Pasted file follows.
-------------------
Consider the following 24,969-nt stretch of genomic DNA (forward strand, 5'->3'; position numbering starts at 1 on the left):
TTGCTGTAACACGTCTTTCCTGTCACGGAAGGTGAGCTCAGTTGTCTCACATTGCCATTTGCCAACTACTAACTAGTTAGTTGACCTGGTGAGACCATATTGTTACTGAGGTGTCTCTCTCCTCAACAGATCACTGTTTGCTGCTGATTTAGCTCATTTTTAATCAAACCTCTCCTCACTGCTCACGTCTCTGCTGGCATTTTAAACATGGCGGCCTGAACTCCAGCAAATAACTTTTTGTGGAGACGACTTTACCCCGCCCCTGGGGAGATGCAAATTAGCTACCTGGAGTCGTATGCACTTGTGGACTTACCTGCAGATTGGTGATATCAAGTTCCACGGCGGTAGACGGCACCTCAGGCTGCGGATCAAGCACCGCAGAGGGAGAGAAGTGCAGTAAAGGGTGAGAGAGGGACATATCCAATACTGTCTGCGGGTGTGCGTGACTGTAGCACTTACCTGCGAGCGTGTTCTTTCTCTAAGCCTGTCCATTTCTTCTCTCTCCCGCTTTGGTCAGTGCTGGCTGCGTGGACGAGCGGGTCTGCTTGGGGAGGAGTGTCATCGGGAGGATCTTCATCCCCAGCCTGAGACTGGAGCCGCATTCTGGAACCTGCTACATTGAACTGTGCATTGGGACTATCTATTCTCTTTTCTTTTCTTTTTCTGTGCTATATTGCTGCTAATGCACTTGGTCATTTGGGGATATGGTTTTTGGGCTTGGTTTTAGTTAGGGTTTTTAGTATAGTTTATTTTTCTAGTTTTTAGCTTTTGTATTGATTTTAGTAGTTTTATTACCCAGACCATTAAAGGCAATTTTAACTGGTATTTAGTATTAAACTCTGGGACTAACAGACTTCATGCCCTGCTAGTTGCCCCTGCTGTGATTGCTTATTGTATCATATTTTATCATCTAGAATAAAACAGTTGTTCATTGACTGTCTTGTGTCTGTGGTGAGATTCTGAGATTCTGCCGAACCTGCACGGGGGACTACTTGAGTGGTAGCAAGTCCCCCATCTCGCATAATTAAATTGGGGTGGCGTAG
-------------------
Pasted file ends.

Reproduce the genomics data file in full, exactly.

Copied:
Consider the following 24,969-nt stretch of genomic DNA (forward strand, 5'->3'; position numbering starts at 1 on the left):
TTGCTGTAACACGTCTTTCCTGTCACGGAAGGTGAGCTCAGTTGTCTCACATTGCCATTTGCCAACTACTAACTAGTTAGTTGACCTGGTGAGACCATATTGTTACTGAGGTGTCTCTCTCCTCAACAGATCACTGTTTGCTGCTGATTTAGCTCATTTTTAATCAAACCTCTCCTCACTGCTCACGTCTCTGCTGGCATTTTAAACATGGCGGCCTGAACTCCAGCAAATAACTTTTTGTGGAGACGACTTTACCCCGCCCCTGGGGAGATGCAAATTAGCTACCTGGAGTCGTATGCACTTGTGGACTTACCTGCAGATTGGTGATATCAAGTTCCACGGCGGTAGACGGCACCTCAGGCTGCGGATCAAGCACCGCAGAGGGAGAGAAGTGCAGTAAAGGGTGAGAGAGGGACATATCCAATACTGTCTGCGGGTGTGCGTGACTGTAGCACTTACCTGCGAGCGTGTTCTTTCTCTAAGCCTGTCCATTTCTTCTCTCTCCCGCTTTGGTCAGTGCTGGCTGCGTGGACGAGCGGGTCTGCTTGGGGAGGAGTGTCATCGGGAGGATCTTCATCCCCAGCCTGAGACTGGAGCCGCATTCTGGAACCTGCTACATTGAACTGTGCATTGGGACTATCTATTCTCTTTTCTTTTCTTTTTCTGTGCTATATTGCTGCTAATGCACTTGGTCATTTGGGGATATGGTTTTTGGGCTTGGTTTTAGTTAGGGTTTTTAGTATAGTTTATTTTTCTAGTTTTTAGCTTTTGTATTGATTTTAGTAGTTTTATTACCCAGACCATTAAAGGCAATTTTAACTGGTATTTAGTATTAAACTCTGGGACTAACAGACTTCATGCCCTGCTAGTTGCCCCTGCTGTGATTGCTTATTGTATCATATTTTATCATCTAGAATAAAACAGTTGTTCATTGACTGTCTTGTGTCTGTGGTGAGATTCTGAGATTCTGCCGAACCTGCACGGGGGACTACTTGAGTGGTAGCAAGTCCCCCATCTCGCATAATTAAATTGGGGTGGCGTAG